Another set of methodological improvements will center on price indexes for technology—specifically for software, medical equipment, and communications equipment. The price indexes for custom software and for “own-account” software (that is, software that companies produce for their own use) will include, for the first time, an adjustment for productivity. The price index for medical equipment are based on data from the ECRI Institute and better account for quality change than the previously used indexes. The communications indexes will include a quality-adjusted price index for cellular phones from the Federal Reserve Board, which begins in 2002. These changes are part of of a “digital economy initiative” that will probably lead to further progress in improved quality adjustment in future years.

For financial intermediaries, the updated estimates will change the methodology for measuring the output of savings institutions and credit unions. In 2003, BEA adopted the “reference rate” method for measuring the services of commercial banks. This method assigns part of the services of banks to depositors and part to borrowers, where the split is based on a reference interest rate that is risk-free and doesn’t include any services. The services of savings institutions and credit unions, however, were still measured using the older method—that is, the financial services were assigned entirely to depositors. (I don’t think there was any conceptual reason why these institutions maintained the older methodology—I think staff at the time simply didn’t have the resources to extend the new treatment to these institutions.) Because services provided to borrowers are more likely to be counted as intermediate spending, the overall effect of the new treatment will be to reduce PCE (and GDP) for financial services.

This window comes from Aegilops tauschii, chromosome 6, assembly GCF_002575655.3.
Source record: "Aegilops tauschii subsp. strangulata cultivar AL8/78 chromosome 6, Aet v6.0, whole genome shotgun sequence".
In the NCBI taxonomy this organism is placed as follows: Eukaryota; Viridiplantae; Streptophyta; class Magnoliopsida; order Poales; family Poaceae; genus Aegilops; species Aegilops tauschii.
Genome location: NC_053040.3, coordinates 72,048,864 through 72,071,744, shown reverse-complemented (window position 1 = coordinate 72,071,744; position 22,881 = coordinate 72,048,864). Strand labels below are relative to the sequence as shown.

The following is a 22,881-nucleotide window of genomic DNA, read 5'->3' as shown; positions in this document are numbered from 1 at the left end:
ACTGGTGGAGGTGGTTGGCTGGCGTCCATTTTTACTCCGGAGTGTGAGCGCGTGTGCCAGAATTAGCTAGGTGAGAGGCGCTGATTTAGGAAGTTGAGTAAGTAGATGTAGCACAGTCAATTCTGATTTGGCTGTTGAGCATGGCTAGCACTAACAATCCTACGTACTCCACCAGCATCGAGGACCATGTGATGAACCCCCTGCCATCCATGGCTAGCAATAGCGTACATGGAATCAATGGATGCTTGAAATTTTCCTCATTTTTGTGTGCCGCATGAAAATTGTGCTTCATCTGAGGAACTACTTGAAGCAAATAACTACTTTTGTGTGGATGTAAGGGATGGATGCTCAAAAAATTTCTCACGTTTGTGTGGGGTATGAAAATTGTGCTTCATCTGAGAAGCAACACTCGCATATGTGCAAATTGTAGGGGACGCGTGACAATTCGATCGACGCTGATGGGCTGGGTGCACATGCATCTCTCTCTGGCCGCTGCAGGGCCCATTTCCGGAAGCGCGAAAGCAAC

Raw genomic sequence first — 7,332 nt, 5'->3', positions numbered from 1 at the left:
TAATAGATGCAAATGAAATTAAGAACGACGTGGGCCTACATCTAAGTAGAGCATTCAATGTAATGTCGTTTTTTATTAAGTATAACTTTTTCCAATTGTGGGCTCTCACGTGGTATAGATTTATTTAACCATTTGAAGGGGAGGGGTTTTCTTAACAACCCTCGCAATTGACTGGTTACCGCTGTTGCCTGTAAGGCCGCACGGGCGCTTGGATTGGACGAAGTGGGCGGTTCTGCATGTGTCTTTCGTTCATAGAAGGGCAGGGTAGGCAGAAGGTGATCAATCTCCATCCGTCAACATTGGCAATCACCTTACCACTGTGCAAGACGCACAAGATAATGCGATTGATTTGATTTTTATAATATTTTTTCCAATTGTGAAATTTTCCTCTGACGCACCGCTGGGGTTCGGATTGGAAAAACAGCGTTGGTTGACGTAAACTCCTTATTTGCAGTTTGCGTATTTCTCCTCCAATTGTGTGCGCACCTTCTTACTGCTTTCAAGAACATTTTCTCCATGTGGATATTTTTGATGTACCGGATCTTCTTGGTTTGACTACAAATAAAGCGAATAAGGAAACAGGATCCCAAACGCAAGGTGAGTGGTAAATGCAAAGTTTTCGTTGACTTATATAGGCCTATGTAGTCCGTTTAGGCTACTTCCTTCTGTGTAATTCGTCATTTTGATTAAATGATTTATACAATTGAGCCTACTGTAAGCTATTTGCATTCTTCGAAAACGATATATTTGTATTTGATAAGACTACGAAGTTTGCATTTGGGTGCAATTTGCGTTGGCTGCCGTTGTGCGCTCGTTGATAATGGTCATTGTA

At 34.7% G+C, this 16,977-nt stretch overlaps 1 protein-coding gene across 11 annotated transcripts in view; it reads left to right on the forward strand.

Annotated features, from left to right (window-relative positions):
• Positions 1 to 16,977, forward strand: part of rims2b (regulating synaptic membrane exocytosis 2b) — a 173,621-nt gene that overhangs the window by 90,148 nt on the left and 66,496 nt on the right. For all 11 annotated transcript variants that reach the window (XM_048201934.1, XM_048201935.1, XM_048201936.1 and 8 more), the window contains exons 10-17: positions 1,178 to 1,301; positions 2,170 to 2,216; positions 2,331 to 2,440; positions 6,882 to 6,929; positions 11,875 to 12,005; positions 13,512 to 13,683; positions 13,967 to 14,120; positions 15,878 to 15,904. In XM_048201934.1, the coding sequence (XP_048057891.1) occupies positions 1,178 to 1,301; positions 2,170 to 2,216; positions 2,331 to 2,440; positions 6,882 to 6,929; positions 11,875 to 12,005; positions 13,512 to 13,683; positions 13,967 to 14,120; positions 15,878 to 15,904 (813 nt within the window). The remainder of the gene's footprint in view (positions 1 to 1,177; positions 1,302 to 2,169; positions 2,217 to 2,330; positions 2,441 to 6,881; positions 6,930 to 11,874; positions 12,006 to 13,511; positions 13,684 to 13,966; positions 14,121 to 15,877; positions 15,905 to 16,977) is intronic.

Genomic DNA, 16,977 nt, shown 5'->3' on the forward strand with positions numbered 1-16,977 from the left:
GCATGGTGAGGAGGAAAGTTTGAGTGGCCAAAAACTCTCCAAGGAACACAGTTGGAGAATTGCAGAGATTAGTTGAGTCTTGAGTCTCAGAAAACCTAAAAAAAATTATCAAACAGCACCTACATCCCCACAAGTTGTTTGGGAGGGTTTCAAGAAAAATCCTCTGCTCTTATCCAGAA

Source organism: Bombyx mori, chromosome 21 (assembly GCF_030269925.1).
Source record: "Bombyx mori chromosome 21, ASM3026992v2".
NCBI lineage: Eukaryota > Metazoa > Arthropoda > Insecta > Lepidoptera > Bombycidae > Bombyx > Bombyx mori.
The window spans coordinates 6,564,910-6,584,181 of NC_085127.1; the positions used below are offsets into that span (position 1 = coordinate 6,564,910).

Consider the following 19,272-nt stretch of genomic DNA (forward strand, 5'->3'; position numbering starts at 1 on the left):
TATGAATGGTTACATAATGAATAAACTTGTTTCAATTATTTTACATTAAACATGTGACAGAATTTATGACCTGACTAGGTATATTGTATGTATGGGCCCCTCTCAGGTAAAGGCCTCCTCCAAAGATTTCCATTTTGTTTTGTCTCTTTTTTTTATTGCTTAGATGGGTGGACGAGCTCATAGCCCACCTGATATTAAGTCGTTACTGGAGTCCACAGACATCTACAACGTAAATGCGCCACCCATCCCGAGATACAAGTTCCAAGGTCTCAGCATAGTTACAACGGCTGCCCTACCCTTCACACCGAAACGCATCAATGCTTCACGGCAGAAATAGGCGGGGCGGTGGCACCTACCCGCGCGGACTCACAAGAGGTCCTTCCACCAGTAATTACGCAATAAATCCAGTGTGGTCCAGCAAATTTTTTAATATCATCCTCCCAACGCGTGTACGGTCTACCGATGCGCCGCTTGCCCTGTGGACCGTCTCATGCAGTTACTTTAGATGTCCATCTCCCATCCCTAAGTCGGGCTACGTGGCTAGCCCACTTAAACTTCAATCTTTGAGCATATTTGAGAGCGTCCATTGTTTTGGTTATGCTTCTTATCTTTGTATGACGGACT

The BEA article talks about a number of other upcoming changes—to state and local pensions, to the classification of software research and development, to measures of own-account investment, to Federal Reserve payments to the federal government, and to state payroll taxes. If you regularly use the GDP or national accounts statistics, I recommend that you read it.

While not specifically addressed in the article, I’ll be interested to see how the revised estimates deal with the cloud computing puzzle that was recently identified by David Byrne, Carol Corrado, and Dan Sichel. They found that the financial reports of IT service companies that are involved in cloud computing have reported a surge in capital expenditure that doesn’t seem to show up in the GDP statistics. They believe that the national income and product accounts are missing own-account investment that occurs when these companies buy components and assemble their own equipment for use in providing cloud computing services. On Friday, we’ll see if the new BEA estimates agree with this analysis.